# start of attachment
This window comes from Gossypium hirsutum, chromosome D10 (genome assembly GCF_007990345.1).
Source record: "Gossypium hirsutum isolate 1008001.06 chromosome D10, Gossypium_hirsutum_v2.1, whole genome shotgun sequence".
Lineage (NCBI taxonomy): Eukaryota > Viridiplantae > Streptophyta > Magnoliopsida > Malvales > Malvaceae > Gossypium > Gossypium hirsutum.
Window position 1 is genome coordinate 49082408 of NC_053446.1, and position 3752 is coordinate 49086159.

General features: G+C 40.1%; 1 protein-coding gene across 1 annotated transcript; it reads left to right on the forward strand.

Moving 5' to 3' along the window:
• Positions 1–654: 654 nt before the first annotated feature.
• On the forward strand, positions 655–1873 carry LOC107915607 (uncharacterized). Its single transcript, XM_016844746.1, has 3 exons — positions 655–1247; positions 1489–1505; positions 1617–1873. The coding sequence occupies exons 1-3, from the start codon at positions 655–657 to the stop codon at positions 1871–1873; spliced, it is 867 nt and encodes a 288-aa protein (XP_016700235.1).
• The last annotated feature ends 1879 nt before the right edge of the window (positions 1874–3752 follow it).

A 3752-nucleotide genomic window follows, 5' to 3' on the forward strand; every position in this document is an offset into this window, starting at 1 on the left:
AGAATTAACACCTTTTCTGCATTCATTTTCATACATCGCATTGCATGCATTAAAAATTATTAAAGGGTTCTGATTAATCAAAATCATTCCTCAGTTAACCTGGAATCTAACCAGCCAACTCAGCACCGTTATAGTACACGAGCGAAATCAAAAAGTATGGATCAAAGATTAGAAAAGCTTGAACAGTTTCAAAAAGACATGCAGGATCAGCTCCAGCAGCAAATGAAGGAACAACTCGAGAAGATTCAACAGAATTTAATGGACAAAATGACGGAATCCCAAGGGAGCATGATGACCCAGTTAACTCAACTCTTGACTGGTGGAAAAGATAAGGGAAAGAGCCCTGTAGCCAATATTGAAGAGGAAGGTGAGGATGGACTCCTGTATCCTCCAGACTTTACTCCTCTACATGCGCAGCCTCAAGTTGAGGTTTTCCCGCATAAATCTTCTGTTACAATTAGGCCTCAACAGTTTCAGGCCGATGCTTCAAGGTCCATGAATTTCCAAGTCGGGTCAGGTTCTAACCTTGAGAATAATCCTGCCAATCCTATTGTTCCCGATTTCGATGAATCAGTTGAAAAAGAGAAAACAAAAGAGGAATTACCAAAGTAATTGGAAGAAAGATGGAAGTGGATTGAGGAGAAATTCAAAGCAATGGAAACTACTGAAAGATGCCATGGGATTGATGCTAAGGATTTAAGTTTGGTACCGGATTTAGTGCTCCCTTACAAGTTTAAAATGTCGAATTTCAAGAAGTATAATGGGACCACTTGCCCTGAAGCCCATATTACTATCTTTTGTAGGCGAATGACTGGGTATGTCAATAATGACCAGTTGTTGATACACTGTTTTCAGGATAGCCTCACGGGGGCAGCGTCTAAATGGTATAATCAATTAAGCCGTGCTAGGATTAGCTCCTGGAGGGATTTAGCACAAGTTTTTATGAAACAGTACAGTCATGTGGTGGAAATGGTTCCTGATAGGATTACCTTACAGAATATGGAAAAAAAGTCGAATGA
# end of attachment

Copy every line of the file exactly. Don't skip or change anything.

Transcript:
This window comes from Gossypium hirsutum, chromosome D10 (genome assembly GCF_007990345.1).
Source record: "Gossypium hirsutum isolate 1008001.06 chromosome D10, Gossypium_hirsutum_v2.1, whole genome shotgun sequence".
Lineage (NCBI taxonomy): Eukaryota > Viridiplantae > Streptophyta > Magnoliopsida > Malvales > Malvaceae > Gossypium > Gossypium hirsutum.
Window position 1 is genome coordinate 49082408 of NC_053446.1, and position 3752 is coordinate 49086159.

General features: G+C 40.1%; 1 protein-coding gene across 1 annotated transcript; it reads left to right on the forward strand.

Moving 5' to 3' along the window:
• Positions 1–654: 654 nt before the first annotated feature.
• On the forward strand, positions 655–1873 carry LOC107915607 (uncharacterized). Its single transcript, XM_016844746.1, has 3 exons — positions 655–1247; positions 1489–1505; positions 1617–1873. The coding sequence occupies exons 1-3, from the start codon at positions 655–657 to the stop codon at positions 1871–1873; spliced, it is 867 nt and encodes a 288-aa protein (XP_016700235.1).
• The last annotated feature ends 1879 nt before the right edge of the window (positions 1874–3752 follow it).

A 3752-nucleotide genomic window follows, 5' to 3' on the forward strand; every position in this document is an offset into this window, starting at 1 on the left:
AGAATTAACACCTTTTCTGCATTCATTTTCATACATCGCATTGCATGCATTAAAAATTATTAAAGGGTTCTGATTAATCAAAATCATTCCTCAGTTAACCTGGAATCTAACCAGCCAACTCAGCACCGTTATAGTACACGAGCGAAATCAAAAAGTATGGATCAAAGATTAGAAAAGCTTGAACAGTTTCAAAAAGACATGCAGGATCAGCTCCAGCAGCAAATGAAGGAACAACTCGAGAAGATTCAACAGAATTTAATGGACAAAATGACGGAATCCCAAGGGAGCATGATGACCCAGTTAACTCAACTCTTGACTGGTGGAAAAGATAAGGGAAAGAGCCCTGTAGCCAATATTGAAGAGGAAGGTGAGGATGGACTCCTGTATCCTCCAGACTTTACTCCTCTACATGCGCAGCCTCAAGTTGAGGTTTTCCCGCATAAATCTTCTGTTACAATTAGGCCTCAACAGTTTCAGGCCGATGCTTCAAGGTCCATGAATTTCCAAGTCGGGTCAGGTTCTAACCTTGAGAATAATCCTGCCAATCCTATTGTTCCCGATTTCGATGAATCAGTTGAAAAAGAGAAAACAAAAGAGGAATTACCAAAGTAATTGGAAGAAAGATGGAAGTGGATTGAGGAGAAATTCAAAGCAATGGAAACTACTGAAAGATGCCATGGGATTGATGCTAAGGATTTAAGTTTGGTACCGGATTTAGTGCTCCCTTACAAGTTTAAAATGTCGAATTTCAAGAAGTATAATGGGACCACTTGCCCTGAAGCCCATATTACTATCTTTTGTAGGCGAATGACTGGGTATGTCAATAATGACCAGTTGTTGATACACTGTTTTCAGGATAGCCTCACGGGGGCAGCGTCTAAATGGTATAATCAATTAAGCCGTGCTAGGATTAGCTCCTGGAGGGATTTAGCACAAGTTTTTATGAAACAGTACAGTCATGTGGTGGAAATGGTTCCTGATAGGATTACCTTACAGAATATGGAAAAAAAGTCGAATGA